Search for dissertations about: "NATURAL SCIENCES Physics Geocosmophysics and plasma physics Space physics"

Found 2 swedish dissertations containing the words NATURAL SCIENCES Physics Geocosmophysics and plasma physics Space physics.

  1. 1. Solitary waves and enhanced incoherent scatter ion lines

    Author : Jonas Ekeberg; Lars Eliasson; Kristof Stasiewicz; Jan Trulsen; Umeå universitet; []
    Keywords : NATURAL SCIENCES; NATURVETENSKAP; NATURAL SCIENCES; NATURVETENSKAP; NATURAL SCIENCES; NATURVETENSKAP; NATURAL SCIENCES; NATURVETENSKAP; NATURVETENSKAP; NATURAL SCIENCES; plasma waves and instabilities; nonlinear phenomena; solitons and solitary waves; ionosphere; Sun: corona; incoherent scatter radar; MHD; plasmavågor och instabiliteter; ickelinjära fenomen; solitoner och solitära vågor; jonosfär; solen: korona; inkoherent spridningsradar; MHD; Geocosmophysics and plasma physics; Geokosmofysik och plasmafysik; Space physics; Rymdfysik; Plasma physics; Plasmafysik; Non-linear dynamics; chaos; Icke-linjär dynamik; kaos; fysik; Physics; rymd- och plasmafysik; Space and Plasma Physics;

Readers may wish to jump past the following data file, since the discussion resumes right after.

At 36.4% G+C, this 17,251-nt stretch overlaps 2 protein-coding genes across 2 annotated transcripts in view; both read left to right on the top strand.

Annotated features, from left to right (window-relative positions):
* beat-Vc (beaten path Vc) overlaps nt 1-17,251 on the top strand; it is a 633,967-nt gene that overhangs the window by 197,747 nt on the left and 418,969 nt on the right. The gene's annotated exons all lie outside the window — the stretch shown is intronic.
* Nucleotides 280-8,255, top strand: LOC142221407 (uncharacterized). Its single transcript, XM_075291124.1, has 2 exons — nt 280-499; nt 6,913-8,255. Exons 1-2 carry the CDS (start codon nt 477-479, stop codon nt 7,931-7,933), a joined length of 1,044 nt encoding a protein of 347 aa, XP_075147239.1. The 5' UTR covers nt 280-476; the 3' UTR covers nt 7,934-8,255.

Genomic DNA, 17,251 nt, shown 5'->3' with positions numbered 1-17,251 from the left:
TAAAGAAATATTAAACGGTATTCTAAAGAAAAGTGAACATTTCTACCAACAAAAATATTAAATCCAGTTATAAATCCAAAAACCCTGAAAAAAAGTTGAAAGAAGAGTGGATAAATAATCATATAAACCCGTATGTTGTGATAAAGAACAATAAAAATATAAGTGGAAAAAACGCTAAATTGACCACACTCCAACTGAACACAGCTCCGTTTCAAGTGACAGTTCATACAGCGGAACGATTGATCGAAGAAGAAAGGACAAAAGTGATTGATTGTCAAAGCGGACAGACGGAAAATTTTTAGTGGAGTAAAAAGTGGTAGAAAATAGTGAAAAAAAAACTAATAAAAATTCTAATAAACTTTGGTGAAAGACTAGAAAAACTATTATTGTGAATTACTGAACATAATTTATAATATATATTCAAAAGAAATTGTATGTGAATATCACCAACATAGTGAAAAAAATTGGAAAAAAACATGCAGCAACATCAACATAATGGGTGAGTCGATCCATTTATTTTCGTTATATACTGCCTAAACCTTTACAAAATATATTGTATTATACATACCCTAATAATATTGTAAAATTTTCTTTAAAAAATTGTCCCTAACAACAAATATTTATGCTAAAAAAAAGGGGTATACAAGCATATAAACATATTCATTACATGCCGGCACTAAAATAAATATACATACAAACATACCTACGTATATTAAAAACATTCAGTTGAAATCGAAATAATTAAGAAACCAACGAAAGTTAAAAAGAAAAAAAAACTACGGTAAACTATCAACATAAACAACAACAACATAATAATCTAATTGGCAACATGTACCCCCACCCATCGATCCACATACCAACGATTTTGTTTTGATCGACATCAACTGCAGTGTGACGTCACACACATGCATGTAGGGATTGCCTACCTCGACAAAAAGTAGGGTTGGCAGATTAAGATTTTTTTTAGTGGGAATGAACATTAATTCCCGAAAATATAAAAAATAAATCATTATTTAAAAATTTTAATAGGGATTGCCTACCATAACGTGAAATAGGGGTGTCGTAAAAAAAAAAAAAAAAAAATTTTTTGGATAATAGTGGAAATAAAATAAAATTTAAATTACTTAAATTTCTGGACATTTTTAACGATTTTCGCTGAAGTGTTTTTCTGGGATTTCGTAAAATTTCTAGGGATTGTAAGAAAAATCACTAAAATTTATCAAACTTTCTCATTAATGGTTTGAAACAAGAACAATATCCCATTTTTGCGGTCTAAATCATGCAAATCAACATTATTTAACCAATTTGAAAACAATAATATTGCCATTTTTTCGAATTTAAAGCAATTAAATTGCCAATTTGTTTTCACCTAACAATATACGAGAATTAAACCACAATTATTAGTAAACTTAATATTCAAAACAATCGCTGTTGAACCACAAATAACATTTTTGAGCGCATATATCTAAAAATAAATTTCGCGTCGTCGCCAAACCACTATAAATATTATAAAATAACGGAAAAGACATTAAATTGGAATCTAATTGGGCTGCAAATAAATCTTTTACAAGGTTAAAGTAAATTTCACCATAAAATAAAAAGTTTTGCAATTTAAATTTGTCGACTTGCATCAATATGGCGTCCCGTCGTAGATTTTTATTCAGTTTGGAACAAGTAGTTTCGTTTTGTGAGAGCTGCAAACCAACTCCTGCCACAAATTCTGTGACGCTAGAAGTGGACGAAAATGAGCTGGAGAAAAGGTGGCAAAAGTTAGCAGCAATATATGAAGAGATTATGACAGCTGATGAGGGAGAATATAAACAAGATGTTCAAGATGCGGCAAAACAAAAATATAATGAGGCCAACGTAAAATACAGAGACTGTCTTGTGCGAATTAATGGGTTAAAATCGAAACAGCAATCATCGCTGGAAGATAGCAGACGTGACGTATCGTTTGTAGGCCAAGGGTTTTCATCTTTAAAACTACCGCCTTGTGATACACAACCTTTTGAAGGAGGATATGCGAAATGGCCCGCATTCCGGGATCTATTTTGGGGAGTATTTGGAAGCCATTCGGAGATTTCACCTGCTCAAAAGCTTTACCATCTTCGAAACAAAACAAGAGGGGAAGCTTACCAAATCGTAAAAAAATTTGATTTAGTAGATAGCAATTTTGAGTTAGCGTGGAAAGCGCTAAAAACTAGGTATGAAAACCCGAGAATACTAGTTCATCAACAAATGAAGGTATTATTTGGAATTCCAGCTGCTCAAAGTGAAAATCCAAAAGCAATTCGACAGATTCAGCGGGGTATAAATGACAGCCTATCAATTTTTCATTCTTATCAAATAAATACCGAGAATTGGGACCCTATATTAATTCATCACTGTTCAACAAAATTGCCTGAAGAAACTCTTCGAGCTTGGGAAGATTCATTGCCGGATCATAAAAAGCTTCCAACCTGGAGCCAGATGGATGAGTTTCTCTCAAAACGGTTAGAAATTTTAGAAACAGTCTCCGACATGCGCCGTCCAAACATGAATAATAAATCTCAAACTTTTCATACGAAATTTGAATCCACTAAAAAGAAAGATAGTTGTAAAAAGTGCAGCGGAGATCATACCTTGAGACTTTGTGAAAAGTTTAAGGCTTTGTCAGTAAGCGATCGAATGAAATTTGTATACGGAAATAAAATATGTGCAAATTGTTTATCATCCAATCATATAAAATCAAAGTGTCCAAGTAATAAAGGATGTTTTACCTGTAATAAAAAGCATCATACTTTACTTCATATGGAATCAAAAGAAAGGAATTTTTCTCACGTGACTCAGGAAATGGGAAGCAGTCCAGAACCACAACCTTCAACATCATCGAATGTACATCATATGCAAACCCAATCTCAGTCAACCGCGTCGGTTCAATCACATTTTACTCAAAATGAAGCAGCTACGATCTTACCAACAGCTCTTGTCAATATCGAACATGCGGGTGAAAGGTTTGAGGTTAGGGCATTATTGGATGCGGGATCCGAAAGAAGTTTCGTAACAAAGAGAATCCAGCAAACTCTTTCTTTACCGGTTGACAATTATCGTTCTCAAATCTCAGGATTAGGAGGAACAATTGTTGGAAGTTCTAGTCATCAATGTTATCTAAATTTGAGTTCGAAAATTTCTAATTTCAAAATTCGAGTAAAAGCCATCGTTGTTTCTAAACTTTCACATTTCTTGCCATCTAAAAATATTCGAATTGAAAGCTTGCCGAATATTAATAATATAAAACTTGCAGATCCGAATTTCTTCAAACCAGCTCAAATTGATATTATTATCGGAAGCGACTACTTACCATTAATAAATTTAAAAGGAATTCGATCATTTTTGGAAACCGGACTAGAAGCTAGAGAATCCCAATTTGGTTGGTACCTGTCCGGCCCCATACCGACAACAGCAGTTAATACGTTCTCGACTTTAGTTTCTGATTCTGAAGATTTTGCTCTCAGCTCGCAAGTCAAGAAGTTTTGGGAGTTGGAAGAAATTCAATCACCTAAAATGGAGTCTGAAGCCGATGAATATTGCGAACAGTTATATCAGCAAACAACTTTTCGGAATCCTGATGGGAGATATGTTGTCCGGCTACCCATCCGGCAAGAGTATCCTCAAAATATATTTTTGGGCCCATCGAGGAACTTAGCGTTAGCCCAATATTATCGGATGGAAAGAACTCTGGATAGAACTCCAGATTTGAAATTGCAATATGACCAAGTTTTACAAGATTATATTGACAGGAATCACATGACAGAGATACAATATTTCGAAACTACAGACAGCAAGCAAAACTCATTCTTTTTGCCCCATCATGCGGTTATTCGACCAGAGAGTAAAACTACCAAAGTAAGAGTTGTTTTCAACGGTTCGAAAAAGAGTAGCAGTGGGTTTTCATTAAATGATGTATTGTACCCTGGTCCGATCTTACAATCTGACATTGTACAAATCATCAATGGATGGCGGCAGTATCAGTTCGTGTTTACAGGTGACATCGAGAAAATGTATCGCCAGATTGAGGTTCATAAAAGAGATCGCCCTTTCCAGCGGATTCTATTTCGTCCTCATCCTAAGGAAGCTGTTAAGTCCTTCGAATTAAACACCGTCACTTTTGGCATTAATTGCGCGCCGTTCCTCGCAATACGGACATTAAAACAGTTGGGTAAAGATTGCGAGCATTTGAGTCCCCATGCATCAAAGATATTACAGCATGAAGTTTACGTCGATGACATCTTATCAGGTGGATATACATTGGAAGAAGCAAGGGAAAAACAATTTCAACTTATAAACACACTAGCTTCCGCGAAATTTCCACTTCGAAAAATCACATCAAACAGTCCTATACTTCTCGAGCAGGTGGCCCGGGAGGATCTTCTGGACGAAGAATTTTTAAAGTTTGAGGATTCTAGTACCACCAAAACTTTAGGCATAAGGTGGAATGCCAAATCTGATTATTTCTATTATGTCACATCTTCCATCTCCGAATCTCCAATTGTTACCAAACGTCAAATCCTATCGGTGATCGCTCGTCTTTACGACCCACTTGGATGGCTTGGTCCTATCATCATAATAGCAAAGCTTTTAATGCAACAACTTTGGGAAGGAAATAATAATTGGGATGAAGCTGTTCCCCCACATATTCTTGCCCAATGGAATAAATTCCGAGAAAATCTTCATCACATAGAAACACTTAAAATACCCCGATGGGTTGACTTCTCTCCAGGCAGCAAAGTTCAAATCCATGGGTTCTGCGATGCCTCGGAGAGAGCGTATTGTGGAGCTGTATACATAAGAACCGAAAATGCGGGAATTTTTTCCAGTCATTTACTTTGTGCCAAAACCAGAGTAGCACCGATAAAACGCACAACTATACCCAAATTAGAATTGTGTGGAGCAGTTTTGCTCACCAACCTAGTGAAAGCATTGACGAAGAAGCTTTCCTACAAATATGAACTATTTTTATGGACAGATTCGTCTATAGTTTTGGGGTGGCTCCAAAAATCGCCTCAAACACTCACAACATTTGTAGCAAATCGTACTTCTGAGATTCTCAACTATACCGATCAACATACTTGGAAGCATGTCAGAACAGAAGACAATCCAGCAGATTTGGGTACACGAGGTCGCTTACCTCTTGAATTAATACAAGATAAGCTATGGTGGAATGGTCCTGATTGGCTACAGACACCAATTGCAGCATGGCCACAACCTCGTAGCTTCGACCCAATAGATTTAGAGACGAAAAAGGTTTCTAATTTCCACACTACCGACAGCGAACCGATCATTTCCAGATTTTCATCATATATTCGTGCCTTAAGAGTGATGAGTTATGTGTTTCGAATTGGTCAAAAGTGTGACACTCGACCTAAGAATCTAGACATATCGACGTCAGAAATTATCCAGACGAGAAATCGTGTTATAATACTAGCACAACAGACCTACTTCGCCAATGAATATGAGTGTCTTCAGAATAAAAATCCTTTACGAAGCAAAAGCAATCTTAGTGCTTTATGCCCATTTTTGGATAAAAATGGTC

Abstract : This thesis addresses solitary waves and their significance for auroral particle acceleration, coronal heating and incoherent scatter radar spectra. Solitary waves are formed due to a balance of nonlinear and dispersive effects. READ MORE

  2. 2. Low-Energy Ion Escape from the Terrestrial Polar Regions

    Author : Erik Engwall; Anders I. Eriksson; Mats André; Thomas Moore; Uppsala universitet; []
    Keywords : NATURAL SCIENCES; NATURVETENSKAP; NATURVETENSKAP; NATURAL SCIENCES; space physics; ion outflow; polar wind; auroral upflows; atmospheric escape; magnetotail lobes; spacecraft wake; electric field measurements; Geocosmophysics and plasma physics; Geokosmofysik och plasmafysik; Space and Plasma Physics; rymd- och plasmafysik;

    Abstract : The contemporary terrestrial atmosphere loses matter at a rate of around 100,000 tons per year. A major fraction of the net mass loss is constituted by ions, mainly H+ and O+, which escape from the Earth’s ionosphere in the polar regions. READ MORE